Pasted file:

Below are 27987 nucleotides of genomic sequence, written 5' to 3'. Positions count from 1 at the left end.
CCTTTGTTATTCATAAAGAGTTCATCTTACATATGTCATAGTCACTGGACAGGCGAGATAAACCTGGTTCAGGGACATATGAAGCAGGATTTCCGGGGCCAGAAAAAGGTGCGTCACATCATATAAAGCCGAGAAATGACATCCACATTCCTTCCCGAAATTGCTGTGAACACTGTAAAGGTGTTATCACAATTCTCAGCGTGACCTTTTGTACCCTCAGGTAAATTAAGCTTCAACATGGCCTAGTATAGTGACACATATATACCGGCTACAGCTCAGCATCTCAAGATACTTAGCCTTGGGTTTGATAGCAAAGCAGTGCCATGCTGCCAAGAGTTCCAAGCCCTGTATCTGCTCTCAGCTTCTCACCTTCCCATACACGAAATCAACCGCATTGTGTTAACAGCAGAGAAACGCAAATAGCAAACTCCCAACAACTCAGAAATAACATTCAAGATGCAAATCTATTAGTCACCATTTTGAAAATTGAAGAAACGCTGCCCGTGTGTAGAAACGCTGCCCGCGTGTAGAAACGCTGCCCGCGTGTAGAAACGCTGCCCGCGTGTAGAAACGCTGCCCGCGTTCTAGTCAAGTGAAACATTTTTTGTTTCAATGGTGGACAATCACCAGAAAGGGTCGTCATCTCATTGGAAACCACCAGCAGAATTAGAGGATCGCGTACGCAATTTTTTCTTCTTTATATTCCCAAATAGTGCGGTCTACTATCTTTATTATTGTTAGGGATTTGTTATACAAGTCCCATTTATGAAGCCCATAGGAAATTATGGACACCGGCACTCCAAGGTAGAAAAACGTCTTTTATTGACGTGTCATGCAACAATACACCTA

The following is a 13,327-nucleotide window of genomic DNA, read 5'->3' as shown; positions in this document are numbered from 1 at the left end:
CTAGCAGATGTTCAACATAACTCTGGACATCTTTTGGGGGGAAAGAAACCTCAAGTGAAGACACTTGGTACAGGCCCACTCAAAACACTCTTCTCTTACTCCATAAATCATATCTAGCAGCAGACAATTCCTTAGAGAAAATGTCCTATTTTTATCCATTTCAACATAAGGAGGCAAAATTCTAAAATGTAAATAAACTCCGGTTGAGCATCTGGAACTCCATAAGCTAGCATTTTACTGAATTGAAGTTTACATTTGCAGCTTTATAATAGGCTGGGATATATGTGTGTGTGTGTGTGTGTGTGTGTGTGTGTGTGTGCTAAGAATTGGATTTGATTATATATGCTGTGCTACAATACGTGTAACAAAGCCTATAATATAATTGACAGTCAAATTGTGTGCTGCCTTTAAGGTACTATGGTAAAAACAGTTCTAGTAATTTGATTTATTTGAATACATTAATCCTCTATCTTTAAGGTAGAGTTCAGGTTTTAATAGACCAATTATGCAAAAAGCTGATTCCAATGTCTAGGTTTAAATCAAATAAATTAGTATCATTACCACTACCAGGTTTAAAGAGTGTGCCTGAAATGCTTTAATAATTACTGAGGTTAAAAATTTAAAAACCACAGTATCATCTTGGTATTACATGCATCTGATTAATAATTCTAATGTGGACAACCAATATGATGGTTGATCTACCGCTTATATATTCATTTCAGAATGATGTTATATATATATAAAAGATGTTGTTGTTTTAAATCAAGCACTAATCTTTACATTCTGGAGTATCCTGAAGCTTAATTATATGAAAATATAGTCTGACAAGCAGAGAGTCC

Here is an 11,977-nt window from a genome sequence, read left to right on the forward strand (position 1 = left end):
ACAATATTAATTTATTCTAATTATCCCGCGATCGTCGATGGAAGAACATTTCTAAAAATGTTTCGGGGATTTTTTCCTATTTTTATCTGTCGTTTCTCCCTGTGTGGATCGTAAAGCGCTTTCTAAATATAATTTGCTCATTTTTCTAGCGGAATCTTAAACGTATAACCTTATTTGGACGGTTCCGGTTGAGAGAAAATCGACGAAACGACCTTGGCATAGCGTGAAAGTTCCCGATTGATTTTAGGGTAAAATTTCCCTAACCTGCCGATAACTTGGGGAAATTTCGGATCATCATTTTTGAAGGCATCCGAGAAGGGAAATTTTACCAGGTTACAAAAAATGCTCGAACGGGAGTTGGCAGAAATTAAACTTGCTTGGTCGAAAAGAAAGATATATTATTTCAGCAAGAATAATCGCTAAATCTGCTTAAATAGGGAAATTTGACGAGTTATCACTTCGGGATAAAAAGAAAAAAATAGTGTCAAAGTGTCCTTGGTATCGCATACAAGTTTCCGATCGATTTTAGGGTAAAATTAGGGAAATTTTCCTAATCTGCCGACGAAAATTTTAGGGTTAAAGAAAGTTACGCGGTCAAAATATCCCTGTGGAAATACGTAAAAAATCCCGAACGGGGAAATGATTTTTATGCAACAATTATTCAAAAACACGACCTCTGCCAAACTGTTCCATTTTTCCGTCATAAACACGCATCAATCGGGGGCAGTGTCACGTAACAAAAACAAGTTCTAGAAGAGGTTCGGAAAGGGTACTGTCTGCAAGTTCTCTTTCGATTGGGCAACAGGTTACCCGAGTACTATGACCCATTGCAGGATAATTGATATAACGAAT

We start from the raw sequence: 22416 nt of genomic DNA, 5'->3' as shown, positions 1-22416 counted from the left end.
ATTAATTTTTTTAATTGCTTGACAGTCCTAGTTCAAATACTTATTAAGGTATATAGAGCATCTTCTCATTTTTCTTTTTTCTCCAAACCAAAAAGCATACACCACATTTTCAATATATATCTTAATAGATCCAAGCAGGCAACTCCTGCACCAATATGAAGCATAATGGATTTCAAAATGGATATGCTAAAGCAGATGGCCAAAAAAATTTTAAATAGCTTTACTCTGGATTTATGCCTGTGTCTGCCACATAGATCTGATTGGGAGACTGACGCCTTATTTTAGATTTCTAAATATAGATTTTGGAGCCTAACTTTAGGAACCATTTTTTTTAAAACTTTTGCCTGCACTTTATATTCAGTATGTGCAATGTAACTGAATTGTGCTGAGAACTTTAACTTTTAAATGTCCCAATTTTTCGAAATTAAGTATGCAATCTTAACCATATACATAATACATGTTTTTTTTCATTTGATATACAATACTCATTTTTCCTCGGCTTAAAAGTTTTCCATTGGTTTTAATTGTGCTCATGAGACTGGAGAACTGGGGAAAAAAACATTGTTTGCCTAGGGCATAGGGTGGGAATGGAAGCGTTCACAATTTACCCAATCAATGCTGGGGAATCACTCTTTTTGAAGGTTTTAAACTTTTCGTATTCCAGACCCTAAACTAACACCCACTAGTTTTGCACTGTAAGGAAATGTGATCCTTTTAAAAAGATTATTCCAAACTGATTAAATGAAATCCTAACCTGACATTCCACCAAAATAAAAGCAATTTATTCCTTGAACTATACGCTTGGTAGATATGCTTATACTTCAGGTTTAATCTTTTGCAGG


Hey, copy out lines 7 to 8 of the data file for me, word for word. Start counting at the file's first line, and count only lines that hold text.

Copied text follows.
We start from the raw sequence: 22416 nt of genomic DNA, 5'->3' as shown, positions 1-22416 counted from the left end.
ATTAATTTTTTTAATTGCTTGACAGTCCTAGTTCAAATACTTATTAAGGTATATAGAGCATCTTCTCATTTTTCTTTTTTCTCCAAACCAAAAAGCATACACCACATTTTCAATATATATCTTAATAGATCCAAGCAGGCAACTCCTGCACCAATATGAAGCATAATGGATTTCAAAATGGATATGCTAAAGCAGATGGCCAAAAAAATTTTAAATAGCTTTACTCTGGATTTATGCCTGTGTCTGCCACATAGATCTGATTGGGAGACTGACGCCTTATTTTAGATTTCTAAATATAGATTTTGGAGCCTAACTTTAGGAACCATTTTTTTTAAAACTTTTGCCTGCACTTTATATTCAGTATGTGCAATGTAACTGAATTGTGCTGAGAACTTTAACTTTTAAATGTCCCAATTTTTCGAAATTAAGTATGCAATCTTAACCATATACATAATACATGTTTTTTTTCATTTGATATACAATACTCATTTTTCCTCGGCTTAAAAGTTTTCCATTGGTTTTAATTGTGCTCATGAGACTGGAGAACTGGGGAAAAAAACATTGTTTGCCTAGGGCATAGGGTGGGAATGGAAGCGTTCACAATTTACCCAATCAATGCTGGGGAATCACTCTTTTTGAAGGTTTTAAACTTTTCGTATTCCAGACCCTAAACTAACACCCACTAGTTTTGCACTGTAAGGAAATGTGATCCTTTTAAAAAGATTATTCCAAACTGATTAAATGAAATCCTAACCTGACATTCCACCAAAATAAAAGCAATTTATTCCTTGAACTATACGCTTGGTAGATATGCTTATACTTCAGGTTTAATCTTTTGCAGG